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Teenager sews more than 1,000 stuffed animals and quilts to help others

Lucy Crouse learned to sew at an early age. But she really got excited about it when she decided to donate to worthy causes like Legacy Salmon Creek Medical Center.

VANCOUVER, Wash. — Lucy Crouse loves to sew. She started at age 6 and her mom says by age 9, she’d found a sort of calling.

“When she had the idea to make things to donate is when she really got into it,” said Holly Crouse, to which Lucy responded, “Yeah, now I feel like zipping away!”

Lucy, who has autism, used to think her kindness might make her weak.

"But then I realized that my kindness is what makes me stronger,” said Lucy.

Lucy's strength has led her to sew more than 1,000 quilts and stuffed animals to donate to worthy causes over the past four years.

“She just has great ideas and we've always said she's like a girl with 10 hearts in one,” said Holly.

With the help of her mom and grandmother and sometimes some friends, she's spread the love of warmth and comfort.

Her most recent donation went to Legacy Salmon Creek Medical Center. It was a big one. Shirley Gross works with the hospital's foundation, and accepted the donation.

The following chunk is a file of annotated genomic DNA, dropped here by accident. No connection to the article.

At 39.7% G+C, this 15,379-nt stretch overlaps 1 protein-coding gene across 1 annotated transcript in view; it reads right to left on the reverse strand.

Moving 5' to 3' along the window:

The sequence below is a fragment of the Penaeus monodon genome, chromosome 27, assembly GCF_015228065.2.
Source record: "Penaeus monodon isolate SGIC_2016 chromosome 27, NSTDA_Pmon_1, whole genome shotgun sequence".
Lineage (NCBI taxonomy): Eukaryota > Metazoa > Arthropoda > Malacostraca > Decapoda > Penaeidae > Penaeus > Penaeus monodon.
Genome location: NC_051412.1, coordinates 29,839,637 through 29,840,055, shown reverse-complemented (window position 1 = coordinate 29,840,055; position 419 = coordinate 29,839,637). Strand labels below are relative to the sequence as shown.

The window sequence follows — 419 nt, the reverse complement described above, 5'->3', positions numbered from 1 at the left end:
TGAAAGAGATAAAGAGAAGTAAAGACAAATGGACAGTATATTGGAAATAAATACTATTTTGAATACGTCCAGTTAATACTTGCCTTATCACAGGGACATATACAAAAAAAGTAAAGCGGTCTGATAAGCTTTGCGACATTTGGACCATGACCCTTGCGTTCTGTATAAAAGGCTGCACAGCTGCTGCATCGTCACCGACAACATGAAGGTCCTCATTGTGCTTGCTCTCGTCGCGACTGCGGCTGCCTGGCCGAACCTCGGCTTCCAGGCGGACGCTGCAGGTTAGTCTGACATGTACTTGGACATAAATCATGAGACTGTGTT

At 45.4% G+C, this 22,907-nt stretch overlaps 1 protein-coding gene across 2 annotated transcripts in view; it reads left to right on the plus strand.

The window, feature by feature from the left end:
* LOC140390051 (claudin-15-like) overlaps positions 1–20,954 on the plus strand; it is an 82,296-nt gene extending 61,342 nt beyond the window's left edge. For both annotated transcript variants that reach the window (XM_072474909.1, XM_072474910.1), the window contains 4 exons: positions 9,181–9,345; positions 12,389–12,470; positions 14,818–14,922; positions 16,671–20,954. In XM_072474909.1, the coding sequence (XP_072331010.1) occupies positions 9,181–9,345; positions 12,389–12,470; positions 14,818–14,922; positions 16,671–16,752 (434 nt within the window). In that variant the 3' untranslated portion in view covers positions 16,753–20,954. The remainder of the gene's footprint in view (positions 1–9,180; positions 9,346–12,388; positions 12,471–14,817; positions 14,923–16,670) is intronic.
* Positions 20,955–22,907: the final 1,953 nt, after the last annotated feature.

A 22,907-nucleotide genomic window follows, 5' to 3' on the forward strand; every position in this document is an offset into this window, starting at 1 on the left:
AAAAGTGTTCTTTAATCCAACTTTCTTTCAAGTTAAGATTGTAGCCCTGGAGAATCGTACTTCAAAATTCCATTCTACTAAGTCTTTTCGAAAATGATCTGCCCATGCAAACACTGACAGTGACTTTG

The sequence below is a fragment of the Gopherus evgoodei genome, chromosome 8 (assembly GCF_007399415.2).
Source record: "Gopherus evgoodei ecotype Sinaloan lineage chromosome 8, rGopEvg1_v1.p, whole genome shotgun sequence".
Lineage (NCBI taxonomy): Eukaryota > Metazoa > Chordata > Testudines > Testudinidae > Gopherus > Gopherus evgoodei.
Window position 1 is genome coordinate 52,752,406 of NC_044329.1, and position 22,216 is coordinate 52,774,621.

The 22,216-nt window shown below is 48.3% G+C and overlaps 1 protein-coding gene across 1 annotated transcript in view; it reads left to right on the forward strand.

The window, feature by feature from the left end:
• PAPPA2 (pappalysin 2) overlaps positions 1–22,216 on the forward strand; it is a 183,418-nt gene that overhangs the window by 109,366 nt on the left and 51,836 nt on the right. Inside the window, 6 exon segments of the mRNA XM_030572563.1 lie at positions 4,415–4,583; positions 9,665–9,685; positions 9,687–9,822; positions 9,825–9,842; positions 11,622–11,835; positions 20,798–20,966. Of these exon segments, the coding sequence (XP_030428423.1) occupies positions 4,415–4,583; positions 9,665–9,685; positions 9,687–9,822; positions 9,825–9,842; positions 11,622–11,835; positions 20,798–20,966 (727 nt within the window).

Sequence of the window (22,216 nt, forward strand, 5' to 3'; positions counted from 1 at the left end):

“She said I'll be there, but you better have a cart because we've got 150 stuffed animals and quilts,” Gross said with a laugh.

Gross said Lucy's creations go to comfort kids during their hospital stays.

“It gives you hope to know that there are young people who I think extraordinarily think outside themselves, to be able to think about other kids,” said Gross.

Credit: Legacy Salmon Creek

The teenager decided to donate to the hospital, after going to the emergency room suffering from an allergic reaction.  

“They didn't have any 'stuffies' to give so I was thinking, wouldn't it be wonderful if someone could make some for them? Then I just decided to start sewing for them,” said Lucy.

Lucy's giving got her in a book titled Unselfish Kids. She earned a spot because of who she is.

“If there’s any chance she can do an act of service, whether it’s really small or really big, she just jumps on it," said Lucy’s mom. "So, we just try and find ways to support her and so she can get these big ideas and make them happen.”